I’ve recently been reading a lot of comments on social media about folks who are scared of taking the Covid-19 vaccine, but when asked why they shrug or latch on to a conspiracy theory. There are some who, for valid medical reasons, should not take that vaccine; but that is something for your doctor to evaluate.

I am hoping to take the vaccine when my state opens it up for my age group, however I have an allergy to shellfish, and they have warned people that shellfish allergies may cause a problem. So yes, I am worried, but it is not fear. I plan to discuss this with my doctor, someone with medical knowledge to guide me. No, I don’t feel it is necessary for someone to make my decisions, I do however want the opinion of a scientific mind.

Fears can sometimes be valid concerns, but you really have an obligation to yourself to discover why you have that apprehension. They say, “avoiding our fears only prevents us from moving forward”, but my feeling is that jumping in without knowing why your mind is telling you to be careful is foolhardy.

And if you can find no real excuse, then just enjoy life!


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Thursday, January 7, 2021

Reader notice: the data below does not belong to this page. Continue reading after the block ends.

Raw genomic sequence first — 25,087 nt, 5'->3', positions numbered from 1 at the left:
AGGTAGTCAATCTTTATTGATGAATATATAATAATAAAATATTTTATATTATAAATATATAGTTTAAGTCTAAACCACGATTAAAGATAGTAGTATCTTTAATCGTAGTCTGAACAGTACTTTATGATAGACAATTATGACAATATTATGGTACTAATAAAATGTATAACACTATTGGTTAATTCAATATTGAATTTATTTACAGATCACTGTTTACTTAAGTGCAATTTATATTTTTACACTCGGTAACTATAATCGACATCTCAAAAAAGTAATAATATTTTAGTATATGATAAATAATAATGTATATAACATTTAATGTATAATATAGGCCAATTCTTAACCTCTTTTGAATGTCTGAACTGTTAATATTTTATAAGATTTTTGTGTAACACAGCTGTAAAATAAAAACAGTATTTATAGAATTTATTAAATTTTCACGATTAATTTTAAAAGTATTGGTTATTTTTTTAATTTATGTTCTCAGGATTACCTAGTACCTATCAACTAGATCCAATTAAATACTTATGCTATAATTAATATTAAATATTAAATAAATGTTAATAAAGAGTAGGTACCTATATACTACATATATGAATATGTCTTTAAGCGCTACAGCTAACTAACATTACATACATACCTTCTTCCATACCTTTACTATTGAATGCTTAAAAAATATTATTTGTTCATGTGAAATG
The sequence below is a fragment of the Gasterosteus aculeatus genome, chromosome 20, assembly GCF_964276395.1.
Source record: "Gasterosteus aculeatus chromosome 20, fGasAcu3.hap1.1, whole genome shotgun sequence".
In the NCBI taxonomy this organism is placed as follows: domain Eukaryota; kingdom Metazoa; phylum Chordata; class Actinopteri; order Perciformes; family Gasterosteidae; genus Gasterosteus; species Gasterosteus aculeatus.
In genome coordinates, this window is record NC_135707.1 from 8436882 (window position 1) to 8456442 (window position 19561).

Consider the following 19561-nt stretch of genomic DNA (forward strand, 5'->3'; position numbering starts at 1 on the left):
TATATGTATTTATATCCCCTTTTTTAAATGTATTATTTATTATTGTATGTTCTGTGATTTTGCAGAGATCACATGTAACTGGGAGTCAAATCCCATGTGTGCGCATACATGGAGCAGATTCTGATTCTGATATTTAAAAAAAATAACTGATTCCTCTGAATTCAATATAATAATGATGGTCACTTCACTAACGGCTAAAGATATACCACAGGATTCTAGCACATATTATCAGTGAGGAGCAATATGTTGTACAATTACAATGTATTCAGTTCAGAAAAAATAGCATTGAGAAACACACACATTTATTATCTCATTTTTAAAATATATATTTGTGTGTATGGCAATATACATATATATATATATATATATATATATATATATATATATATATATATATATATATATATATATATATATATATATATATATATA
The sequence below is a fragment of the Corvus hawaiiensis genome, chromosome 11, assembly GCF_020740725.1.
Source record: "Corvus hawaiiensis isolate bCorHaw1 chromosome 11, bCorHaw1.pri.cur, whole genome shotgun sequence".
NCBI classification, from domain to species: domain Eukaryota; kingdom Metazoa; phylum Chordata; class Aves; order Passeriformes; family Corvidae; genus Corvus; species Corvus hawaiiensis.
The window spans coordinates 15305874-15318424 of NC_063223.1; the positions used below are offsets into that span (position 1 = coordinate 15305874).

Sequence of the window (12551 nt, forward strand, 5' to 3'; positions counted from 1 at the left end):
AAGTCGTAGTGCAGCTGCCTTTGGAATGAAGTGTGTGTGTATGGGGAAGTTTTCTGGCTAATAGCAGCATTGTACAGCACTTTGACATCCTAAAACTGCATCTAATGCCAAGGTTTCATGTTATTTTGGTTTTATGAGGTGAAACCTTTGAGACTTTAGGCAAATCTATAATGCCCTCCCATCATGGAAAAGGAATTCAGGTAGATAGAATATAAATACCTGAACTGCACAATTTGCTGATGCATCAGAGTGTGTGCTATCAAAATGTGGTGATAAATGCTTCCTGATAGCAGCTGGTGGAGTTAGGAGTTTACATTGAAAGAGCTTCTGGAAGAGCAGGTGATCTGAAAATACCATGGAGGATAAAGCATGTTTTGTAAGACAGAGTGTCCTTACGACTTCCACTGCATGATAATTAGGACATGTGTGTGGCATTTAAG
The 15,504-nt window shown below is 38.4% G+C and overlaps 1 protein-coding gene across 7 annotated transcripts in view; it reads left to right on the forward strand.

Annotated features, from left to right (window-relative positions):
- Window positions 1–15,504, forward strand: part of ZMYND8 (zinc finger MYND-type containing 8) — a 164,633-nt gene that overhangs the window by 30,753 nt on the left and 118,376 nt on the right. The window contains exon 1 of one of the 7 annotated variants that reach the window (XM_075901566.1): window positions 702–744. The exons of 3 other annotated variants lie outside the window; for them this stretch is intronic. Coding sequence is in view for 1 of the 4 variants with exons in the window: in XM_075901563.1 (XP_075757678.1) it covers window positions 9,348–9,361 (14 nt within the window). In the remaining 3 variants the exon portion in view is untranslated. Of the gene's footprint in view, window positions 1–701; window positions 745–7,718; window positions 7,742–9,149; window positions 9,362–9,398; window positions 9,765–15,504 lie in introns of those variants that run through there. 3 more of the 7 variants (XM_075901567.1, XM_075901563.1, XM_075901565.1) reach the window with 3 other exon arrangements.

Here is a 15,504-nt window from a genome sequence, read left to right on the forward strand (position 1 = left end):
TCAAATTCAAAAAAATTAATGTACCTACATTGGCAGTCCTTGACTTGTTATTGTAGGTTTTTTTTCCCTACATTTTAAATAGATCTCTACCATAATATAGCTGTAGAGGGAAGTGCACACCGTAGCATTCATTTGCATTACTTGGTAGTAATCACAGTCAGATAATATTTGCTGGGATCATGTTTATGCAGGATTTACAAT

The Day After (just MY opinion)

  

Yesterday’s horrendous events have left a scarred country, at least four people dead, calls for the 25th Amendment to be invoked, a president banned from Twitter, and probably a very over-tired Congress who worked until 4AM the next day to complete the task they were given.

As I sat and watched the horror unfold on my television screen yesterday, I ran a full gamut of emotions including tears, anger, fear, and pride in the actions of those who saved the important electoral ballots. Most of all I experienced shock that my country, the United States of America, was literally under attack — and the attack was being perpetrated by our own citizens! Even worse, the attack was instigated by the man who currently holds the title of America’s president!